‘Atheist’ shoe company claims U.S. Postal Service is discriminatory

By Stephen C. Webster
Wednesday, March 27, 2013 14:00 EDT
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A letter carrier delivers the mail. Photo: Shutterstock.com.
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Using an incredibly clever infographic, a shoe company in Germany revealed this week that they conducted a study which found that boxes shipped to the U.S. with tape that reads “ATHEIST” were much more likely to be delayed or lost en route than packaging without the label.

The company, which is actually called Atheist Shoes, specializes in selling ostensibly handmade shoes that declare one’s nonbelief in a deity.

“We have lots of customers in the USA, but sometimes the shoes we send them take longer than they should to arrive, or even go missing,” a post on the Atheist Shoes website explains. “And when some of our customers asked us not to use ATHEIST-branded packaging tape on their shipments, we started to wonder if the delays were caused by the US Postal Service taking offence at our overt godlessness…”

They planned to test this theory with an ingenious bit of marketing zeal: they would mail two packages to 89 different people in 49 states, one with the ATHEIST tape and one without, and see how many arrive and how long it takes.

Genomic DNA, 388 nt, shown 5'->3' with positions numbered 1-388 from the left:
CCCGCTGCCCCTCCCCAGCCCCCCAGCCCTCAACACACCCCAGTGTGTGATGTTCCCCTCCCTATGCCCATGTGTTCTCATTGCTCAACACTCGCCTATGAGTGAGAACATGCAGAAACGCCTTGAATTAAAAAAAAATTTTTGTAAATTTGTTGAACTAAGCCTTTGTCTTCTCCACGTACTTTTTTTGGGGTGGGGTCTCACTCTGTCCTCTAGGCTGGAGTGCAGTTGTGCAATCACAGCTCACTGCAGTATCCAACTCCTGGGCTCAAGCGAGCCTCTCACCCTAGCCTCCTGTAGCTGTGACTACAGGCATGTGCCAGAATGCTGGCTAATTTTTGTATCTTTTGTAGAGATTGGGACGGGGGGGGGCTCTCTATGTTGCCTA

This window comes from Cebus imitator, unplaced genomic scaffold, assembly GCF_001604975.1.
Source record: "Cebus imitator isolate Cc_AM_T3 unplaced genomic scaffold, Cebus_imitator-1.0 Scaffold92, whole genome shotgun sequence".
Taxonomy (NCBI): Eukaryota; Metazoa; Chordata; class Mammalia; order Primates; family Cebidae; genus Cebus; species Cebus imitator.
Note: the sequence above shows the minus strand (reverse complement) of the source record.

The results: Packages with ATHEIST tape took three days longer to arrive on average, and were 10 times more likely to never make it to their destination. The company added that they conducted similar tests in Germany and across Europe that exhibited no such bias.

“Interestingly, this seems to be a national problem — traditionally less religious and more liberal states also saw high levels of delay and disappearance,” they wrote. “Sadly, many of our customers who took part in this experiment were not surprised by our findings, even thought tampering with post is a Federal Offence.”

(H/T: io9)

Photo: Shutterstock.com.

Stephen C. Webster
Stephen C. Webster
Stephen C. Webster is the senior editor of Raw Story, and is based out of Austin, Texas. He previously worked as the associate editor of The Lone Star Iconoclast in Crawford, Texas, where he covered state politics and the peace movement’s resurgence at the start of the Iraq war. Webster has also contributed to publications such as True/Slant, Austin Monthly, The Dallas Business Journal, The Dallas Morning News, Fort Worth Weekly, The News Connection and others. Follow him on Twitter at @StephenCWebster.
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